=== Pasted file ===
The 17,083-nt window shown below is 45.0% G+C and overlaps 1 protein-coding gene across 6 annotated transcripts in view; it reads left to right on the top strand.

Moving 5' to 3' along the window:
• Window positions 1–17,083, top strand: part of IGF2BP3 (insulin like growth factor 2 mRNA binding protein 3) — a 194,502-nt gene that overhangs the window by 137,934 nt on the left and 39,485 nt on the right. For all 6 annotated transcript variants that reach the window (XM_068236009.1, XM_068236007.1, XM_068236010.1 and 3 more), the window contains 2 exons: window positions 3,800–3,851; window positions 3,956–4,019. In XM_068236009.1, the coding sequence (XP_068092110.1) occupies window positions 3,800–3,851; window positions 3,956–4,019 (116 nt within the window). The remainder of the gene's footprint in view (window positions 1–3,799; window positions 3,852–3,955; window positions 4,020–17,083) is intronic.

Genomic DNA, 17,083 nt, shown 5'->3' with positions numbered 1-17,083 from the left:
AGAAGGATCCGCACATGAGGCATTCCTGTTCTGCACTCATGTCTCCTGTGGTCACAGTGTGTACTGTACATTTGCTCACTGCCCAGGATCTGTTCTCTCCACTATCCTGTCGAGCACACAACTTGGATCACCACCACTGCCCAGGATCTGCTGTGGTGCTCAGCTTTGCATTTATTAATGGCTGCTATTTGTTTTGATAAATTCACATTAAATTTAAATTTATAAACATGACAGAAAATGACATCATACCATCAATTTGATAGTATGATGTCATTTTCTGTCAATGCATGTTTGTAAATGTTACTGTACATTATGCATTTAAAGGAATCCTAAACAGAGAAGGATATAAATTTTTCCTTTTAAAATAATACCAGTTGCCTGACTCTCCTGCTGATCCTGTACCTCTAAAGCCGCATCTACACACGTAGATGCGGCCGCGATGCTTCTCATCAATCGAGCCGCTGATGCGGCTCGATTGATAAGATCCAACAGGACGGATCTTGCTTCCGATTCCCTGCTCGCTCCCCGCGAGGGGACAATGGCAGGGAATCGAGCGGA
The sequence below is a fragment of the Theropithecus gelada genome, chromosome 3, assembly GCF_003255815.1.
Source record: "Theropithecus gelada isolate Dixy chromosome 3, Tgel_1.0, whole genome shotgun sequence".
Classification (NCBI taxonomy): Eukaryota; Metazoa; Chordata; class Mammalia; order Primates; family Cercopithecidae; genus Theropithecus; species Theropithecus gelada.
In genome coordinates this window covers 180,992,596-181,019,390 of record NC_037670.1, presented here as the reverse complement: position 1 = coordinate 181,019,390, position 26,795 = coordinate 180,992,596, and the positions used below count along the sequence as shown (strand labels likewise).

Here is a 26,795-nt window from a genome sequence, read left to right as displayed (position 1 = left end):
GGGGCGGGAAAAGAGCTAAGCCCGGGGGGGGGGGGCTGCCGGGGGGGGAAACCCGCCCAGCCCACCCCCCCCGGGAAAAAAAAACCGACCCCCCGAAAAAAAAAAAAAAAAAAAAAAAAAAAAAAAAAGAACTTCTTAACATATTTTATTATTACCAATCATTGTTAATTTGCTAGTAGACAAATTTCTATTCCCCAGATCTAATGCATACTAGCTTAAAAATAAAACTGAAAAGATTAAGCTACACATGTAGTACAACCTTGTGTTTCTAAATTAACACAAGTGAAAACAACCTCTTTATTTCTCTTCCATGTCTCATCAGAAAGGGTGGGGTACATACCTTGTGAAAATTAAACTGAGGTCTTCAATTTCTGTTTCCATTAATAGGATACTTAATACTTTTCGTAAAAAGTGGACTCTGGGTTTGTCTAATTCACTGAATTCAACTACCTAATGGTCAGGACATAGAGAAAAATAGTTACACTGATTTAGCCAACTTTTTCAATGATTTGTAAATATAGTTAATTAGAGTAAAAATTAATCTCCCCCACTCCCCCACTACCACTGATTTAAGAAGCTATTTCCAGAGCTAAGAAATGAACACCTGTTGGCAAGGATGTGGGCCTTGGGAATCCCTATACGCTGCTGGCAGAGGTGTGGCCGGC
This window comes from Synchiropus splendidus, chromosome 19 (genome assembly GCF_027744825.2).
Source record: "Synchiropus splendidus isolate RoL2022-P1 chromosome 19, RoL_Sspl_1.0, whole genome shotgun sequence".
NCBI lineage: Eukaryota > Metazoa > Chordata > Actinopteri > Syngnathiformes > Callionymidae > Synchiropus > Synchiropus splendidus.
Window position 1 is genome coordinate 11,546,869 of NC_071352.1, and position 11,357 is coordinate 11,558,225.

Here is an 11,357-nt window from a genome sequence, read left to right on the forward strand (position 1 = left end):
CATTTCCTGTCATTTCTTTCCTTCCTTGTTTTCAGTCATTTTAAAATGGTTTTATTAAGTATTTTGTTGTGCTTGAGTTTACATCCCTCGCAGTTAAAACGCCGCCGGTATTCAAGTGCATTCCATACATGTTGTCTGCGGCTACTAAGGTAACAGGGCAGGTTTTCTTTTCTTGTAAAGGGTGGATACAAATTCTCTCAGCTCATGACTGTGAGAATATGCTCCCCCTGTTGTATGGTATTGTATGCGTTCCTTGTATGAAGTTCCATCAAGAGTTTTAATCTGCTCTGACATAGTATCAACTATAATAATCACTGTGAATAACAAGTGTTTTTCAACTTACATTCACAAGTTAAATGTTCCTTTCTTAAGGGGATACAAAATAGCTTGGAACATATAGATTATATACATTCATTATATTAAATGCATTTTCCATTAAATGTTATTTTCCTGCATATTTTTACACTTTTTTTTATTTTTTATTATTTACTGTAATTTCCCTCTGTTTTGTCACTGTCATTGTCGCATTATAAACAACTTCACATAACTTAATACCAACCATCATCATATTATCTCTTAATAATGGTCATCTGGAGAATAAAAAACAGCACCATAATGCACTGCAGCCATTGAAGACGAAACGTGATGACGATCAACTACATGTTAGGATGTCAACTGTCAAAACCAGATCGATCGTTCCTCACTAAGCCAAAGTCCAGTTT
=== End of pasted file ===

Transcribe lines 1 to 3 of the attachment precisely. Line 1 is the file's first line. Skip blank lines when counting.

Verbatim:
The 17,083-nt window shown below is 45.0% G+C and overlaps 1 protein-coding gene across 6 annotated transcripts in view; it reads left to right on the top strand.

Moving 5' to 3' along the window:
• Window positions 1–17,083, top strand: part of IGF2BP3 (insulin like growth factor 2 mRNA binding protein 3) — a 194,502-nt gene that overhangs the window by 137,934 nt on the left and 39,485 nt on the right. For all 6 annotated transcript variants that reach the window (XM_068236009.1, XM_068236007.1, XM_068236010.1 and 3 more), the window contains 2 exons: window positions 3,800–3,851; window positions 3,956–4,019. In XM_068236009.1, the coding sequence (XP_068092110.1) occupies window positions 3,800–3,851; window positions 3,956–4,019 (116 nt within the window). The remainder of the gene's footprint in view (window positions 1–3,799; window positions 3,852–3,955; window positions 4,020–17,083) is intronic.